We pretty much know at this point that Jeffrey Epstein is the Forrest Gump of evil, but it still managed to wow me this morning when a tweet crossed my timeline that it’s plausible his investment in — and possible subsequent redemption from — a fund at Bear Stearns was the match that set off the 2008 financial fire:
A wild plot twist I was not aware of until today: JE's redemption from Bear Stearns High-Grade Structure Credit Strategies Enhanced Leverage fund (real heads know this one) due to his impending arrest might have, uh, actually been the proximal cause of the GFC? pic.twitter.com/s4iOHm4w8M
— Quantian (@quantian1) June 7, 2020
Okay, every teacher we’ve ever had has told us not to reflexively trust Wikipedia as a source, so you can go ahead and read citations 63, 67, and 68 if you want to vet these claims yourself. Bear in mind that citation 68 cites an unnamed investor who sought to redeem his investment, but that the number matches what Epstein reportedly put in. This New York magazine timeline of the Bear Stearns collapse has more context on the chain of events set off by the failure of the High-Grade Structure Credit Strategies Enhanced Leverage fund.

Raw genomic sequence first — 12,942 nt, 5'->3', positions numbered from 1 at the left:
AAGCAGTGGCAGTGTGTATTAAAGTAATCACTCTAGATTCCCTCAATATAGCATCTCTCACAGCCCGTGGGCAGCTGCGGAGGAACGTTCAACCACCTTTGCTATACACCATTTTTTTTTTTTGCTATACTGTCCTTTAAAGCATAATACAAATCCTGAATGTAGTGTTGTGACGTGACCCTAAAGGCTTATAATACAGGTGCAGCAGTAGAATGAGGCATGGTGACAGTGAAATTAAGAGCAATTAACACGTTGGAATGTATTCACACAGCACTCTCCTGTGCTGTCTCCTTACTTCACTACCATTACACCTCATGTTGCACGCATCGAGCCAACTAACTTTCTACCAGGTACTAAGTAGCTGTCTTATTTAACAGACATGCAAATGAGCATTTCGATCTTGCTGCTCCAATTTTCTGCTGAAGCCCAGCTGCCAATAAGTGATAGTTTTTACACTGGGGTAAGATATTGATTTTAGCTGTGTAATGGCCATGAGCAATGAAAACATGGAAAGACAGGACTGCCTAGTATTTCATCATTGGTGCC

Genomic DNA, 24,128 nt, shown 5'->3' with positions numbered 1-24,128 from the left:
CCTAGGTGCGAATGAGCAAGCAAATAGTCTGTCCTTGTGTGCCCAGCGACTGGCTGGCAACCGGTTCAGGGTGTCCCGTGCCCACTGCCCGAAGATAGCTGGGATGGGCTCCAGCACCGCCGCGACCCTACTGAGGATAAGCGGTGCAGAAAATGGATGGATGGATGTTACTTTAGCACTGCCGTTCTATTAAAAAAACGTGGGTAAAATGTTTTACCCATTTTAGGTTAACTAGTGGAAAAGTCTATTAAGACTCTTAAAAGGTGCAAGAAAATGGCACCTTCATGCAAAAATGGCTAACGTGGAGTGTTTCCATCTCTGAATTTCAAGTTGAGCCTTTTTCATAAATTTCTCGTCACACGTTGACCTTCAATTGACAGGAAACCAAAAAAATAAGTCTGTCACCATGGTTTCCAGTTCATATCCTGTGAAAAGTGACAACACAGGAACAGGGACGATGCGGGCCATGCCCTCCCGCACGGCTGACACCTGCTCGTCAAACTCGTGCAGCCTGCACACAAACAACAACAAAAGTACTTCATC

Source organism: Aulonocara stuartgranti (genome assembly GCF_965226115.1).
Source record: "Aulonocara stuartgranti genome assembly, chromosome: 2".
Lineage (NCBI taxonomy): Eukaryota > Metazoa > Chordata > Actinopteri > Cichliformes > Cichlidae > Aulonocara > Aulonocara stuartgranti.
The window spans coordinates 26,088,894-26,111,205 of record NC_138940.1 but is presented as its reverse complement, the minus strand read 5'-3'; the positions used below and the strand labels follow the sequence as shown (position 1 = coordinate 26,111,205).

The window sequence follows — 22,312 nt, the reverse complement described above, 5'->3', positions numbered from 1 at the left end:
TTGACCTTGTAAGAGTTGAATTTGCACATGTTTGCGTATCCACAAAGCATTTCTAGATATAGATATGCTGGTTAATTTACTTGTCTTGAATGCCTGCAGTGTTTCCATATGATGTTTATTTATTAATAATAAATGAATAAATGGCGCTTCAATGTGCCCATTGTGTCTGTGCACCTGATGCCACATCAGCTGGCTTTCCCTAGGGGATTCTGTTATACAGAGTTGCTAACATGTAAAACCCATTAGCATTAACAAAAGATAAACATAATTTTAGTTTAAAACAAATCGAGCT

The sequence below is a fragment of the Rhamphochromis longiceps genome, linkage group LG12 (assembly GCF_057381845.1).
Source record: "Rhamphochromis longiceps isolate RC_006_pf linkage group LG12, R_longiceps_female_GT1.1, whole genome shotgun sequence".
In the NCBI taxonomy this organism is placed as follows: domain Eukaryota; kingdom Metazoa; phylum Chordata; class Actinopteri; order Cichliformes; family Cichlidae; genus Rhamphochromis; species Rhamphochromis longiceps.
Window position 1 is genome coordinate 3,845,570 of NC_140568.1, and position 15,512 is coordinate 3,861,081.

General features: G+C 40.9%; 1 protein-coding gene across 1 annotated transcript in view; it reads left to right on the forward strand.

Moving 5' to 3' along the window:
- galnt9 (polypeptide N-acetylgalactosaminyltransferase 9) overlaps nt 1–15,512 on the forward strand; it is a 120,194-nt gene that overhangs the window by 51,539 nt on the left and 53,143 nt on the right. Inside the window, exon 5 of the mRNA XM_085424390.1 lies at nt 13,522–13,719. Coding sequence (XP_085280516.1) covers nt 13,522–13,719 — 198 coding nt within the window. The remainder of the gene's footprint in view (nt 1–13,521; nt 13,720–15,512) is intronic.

The whole banking system had so many interconnected loans and investments with each other that it threatened to be a very messy game of dominos. Even with a massive government bailout, the system took years to recover.
Look: we all know now that the financial system was a house of cards at this point. Mortgages were doled out essentially on a belief that housing values never went down, borrowing at individual and institutional levels were grossly irresponsible, and the risk was spread across the whole economy as banks packaged the mortgages — and especially subprime mortgages to risky lenders — into securities that were subsequently even more dangerously leveraged.
So we were looking at the equivalent of a gigantic forest filled with dry tinder. It’s still fascinating to think Jeffrey Epstein may have been the one to light the match.